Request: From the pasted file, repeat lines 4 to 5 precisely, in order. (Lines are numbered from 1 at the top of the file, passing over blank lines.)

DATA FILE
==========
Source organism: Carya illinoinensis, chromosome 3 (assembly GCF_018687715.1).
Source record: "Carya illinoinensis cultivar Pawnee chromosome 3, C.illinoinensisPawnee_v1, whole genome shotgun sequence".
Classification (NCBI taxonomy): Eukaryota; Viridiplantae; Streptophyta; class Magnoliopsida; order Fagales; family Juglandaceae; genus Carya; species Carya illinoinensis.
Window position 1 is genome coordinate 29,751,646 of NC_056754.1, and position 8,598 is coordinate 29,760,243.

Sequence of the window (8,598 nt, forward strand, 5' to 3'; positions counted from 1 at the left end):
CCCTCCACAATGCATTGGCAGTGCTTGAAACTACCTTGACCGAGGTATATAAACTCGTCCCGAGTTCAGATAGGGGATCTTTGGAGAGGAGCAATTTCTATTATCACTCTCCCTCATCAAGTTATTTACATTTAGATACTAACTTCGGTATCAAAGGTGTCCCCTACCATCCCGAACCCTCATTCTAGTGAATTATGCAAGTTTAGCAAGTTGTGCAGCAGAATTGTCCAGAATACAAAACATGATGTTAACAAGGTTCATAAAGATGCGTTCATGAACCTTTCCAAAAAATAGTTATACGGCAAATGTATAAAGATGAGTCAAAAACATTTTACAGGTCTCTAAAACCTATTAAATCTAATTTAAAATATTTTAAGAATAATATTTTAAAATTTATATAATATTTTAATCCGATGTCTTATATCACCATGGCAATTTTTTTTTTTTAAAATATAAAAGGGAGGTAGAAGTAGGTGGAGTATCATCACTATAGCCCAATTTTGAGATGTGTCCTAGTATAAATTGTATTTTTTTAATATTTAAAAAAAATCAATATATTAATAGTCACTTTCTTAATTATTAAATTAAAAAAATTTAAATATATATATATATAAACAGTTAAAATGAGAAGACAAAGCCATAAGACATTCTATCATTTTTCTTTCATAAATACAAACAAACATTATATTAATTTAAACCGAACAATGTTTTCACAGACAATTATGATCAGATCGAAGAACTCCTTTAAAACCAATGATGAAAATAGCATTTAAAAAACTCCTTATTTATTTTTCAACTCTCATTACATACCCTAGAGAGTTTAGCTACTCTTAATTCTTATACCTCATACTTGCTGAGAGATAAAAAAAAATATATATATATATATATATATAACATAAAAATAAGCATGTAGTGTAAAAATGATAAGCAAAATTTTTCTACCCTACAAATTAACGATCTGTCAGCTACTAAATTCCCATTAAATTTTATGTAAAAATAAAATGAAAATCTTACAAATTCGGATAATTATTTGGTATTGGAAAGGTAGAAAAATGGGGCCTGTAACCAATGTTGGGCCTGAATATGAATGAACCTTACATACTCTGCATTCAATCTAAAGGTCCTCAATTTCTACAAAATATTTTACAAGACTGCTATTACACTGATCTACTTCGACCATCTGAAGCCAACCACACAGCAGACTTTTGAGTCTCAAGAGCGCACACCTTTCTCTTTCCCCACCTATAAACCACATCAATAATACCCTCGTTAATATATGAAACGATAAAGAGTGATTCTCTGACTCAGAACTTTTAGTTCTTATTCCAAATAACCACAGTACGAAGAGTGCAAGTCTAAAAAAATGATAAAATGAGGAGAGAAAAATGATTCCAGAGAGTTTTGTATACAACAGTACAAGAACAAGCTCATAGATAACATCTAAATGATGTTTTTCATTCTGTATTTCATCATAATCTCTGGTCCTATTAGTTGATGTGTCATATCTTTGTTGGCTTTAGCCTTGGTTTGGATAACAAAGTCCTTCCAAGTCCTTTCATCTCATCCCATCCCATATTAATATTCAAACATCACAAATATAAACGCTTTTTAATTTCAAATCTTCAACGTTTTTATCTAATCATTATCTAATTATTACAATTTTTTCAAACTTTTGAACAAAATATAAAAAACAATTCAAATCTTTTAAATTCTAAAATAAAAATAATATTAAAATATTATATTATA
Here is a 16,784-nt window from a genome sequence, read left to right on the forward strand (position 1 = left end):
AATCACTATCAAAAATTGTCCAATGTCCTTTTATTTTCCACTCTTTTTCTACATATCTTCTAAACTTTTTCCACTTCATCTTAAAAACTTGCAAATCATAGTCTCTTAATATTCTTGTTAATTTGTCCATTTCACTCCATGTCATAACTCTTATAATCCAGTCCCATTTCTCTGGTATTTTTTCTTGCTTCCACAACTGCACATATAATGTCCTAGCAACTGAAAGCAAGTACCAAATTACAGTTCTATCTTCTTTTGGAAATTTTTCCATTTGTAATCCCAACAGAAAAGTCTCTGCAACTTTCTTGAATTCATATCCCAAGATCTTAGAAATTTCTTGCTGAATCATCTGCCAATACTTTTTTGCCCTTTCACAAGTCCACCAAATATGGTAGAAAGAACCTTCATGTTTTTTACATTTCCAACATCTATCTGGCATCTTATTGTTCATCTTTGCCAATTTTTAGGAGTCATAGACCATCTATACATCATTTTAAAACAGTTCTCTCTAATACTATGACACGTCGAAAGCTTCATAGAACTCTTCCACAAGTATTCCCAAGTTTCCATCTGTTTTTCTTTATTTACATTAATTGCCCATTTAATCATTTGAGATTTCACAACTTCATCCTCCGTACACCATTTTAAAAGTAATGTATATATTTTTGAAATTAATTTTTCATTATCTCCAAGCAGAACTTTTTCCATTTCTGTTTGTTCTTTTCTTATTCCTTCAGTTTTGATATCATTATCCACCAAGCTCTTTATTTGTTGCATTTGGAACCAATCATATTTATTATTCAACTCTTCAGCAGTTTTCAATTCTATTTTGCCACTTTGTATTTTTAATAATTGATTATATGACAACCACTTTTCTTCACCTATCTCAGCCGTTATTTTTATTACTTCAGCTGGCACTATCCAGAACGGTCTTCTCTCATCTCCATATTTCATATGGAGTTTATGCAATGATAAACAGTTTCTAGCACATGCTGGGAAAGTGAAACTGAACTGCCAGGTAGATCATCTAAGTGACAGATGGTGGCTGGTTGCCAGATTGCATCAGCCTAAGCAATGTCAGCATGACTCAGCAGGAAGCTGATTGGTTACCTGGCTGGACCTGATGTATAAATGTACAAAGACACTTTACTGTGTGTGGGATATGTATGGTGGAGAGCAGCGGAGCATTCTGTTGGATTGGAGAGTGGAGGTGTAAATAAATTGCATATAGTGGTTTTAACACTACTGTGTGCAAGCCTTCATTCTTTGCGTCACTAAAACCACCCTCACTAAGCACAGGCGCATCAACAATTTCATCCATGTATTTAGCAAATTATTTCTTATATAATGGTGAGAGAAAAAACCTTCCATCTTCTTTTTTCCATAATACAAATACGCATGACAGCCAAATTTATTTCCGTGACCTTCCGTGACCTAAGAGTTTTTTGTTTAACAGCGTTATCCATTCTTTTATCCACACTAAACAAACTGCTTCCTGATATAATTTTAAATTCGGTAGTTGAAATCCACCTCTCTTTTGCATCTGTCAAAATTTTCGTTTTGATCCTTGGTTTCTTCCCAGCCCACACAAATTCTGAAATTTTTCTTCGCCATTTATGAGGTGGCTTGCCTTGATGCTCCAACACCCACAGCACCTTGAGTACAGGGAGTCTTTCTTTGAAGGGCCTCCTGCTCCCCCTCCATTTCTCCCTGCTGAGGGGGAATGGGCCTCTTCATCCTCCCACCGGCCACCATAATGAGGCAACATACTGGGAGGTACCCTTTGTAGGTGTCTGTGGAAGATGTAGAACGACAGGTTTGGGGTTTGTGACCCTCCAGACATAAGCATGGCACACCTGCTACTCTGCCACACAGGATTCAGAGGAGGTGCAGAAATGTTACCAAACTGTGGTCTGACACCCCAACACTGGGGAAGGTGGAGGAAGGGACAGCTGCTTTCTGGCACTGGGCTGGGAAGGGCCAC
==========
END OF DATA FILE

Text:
Window position 1 is genome coordinate 29,751,646 of NC_056754.1, and position 8,598 is coordinate 29,760,243.

Sequence of the window (8,598 nt, forward strand, 5' to 3'; positions counted from 1 at the left end):